Alan Chartock | I, Publius: Cellphone mishap prompts a moment of panic
The people at Guido's were, as usual, wonderful and spent a very long time looking for the phone. Unfortunately, when it was recovered it was covered with tread marks and just kept scrolling and scrolling and scrolling.
Not that long ago, I grew tired of having to enter my password every time I used the phone so I took the password protection off. That was a huge mistake and one that I will never again repeat. All of my banking and retirement and confidential WAMC information is on the phone, not to mention the hundreds of e-mails I get every day. You can imagine my panic when I reached for the phone and it wasn't there.
I don't have to tell you how important these devices have become to all of us. They say you don't miss your water till your well runs dry, and when you lose your phone, you know what they mean.
Every time we have an ache or a pain, we research what serious disease we might have and how it might figure in our overall longevity plan. We check the news and the New York Times all day long to see how much of an ass Donald Trump is being today. We go to Facebook to catch up with our children and their children. We shop, we bank, we listen to music.
I am ashamed to admit that I thought I might have been pick-pocketed. After all, there are stories in the papers all the time about people being held up and savaged for their phones, but no, there it was in the parking lot.
That phone is central to my administration of WAMC, so I had to get another one immediately. Thus, I was first in line at the Great Barrington AT&T store on Saturday morning, where the extraordinary and brilliant Hannah was on duty.
Apple is pretty aggressive at raising prices on these phones. At some point you're going to need an upgrade. I'm just warning you — when you have to replace your iPhone you'd better get ready for sticker shock. That's where we hear Tom Selleck comes in because he can tell you how to get a reverse home mortgage to pay for your new phone.
You then have to transfer all your information from the old phone to the new one. Hopefully, if you've taken a lot of pictures of Murray the Dog and the kids and grandchildren, you've backed up to the cloud.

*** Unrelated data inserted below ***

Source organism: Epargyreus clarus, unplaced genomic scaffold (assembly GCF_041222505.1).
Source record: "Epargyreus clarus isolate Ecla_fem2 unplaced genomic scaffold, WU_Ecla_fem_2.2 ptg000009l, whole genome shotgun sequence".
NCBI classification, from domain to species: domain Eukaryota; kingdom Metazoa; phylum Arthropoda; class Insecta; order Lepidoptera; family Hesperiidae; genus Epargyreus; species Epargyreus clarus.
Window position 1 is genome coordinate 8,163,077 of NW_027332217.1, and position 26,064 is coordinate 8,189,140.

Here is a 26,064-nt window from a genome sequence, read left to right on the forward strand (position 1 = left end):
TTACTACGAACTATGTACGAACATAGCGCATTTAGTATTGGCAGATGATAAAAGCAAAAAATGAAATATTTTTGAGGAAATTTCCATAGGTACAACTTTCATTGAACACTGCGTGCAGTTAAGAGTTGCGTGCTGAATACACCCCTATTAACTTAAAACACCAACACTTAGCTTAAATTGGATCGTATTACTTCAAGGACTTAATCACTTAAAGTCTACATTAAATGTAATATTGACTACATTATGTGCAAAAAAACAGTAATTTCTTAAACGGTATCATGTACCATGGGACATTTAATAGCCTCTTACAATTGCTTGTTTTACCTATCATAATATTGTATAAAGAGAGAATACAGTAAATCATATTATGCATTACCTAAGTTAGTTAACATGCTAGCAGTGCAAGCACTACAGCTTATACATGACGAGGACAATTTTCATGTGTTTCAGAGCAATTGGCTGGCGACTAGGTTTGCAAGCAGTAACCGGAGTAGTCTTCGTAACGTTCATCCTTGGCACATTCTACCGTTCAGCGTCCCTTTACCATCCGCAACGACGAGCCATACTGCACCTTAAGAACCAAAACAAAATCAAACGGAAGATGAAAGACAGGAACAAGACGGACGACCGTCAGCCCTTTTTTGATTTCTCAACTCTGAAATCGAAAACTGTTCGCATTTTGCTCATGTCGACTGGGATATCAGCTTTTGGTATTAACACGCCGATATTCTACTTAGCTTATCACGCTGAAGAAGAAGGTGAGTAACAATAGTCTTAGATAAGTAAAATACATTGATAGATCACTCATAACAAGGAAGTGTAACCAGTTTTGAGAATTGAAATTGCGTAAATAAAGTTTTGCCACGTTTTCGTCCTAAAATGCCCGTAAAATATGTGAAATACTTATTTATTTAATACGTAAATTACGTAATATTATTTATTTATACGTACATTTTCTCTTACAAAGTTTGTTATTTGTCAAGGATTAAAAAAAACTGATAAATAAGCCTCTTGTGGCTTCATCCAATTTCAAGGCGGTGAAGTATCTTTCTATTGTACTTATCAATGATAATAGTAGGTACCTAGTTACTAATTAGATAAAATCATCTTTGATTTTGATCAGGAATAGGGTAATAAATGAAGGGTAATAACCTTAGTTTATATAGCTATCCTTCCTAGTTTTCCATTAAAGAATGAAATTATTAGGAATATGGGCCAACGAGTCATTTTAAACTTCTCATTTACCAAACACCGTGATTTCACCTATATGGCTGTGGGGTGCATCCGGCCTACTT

Naturally, there are problems. I'm pretty sure that our browsing history and the information we have supplied through our use of various apps has been used to help advertisers make individual pitches to us. It seems awfully strange that when I am reading a top newspaper online, I keep getting message after message about a particular shaving device.
Put another way, a good deal of what we used to think was private, such as our purchasing habits, is now in the hands of people who would hawk their products to us. I am less worried about the information being in their hands than about being constantly interrupted by getting the same message over and over
When I lost my phone, all of my worst fears emerged. What if someone did, in fact, get hold of my phone? What could all that information be used for? Would I have to spend immense amounts of time canceling all my accounts, just in case?
We know there has been major hacking of social media agencies worldwide. We have been told that the North Koreans and the Russians have been active. But it all becomes much more real when your cellphone goes missing and gets run over.
Alan Chartock, a Great Barrington resident, is president and CEO of WAMC Northeast Public Radio and a professor emeritus of communications at SUNY-Albany. The opinions expressed by columnists do not necessarily reflect the views of The Berkshire Eagle.
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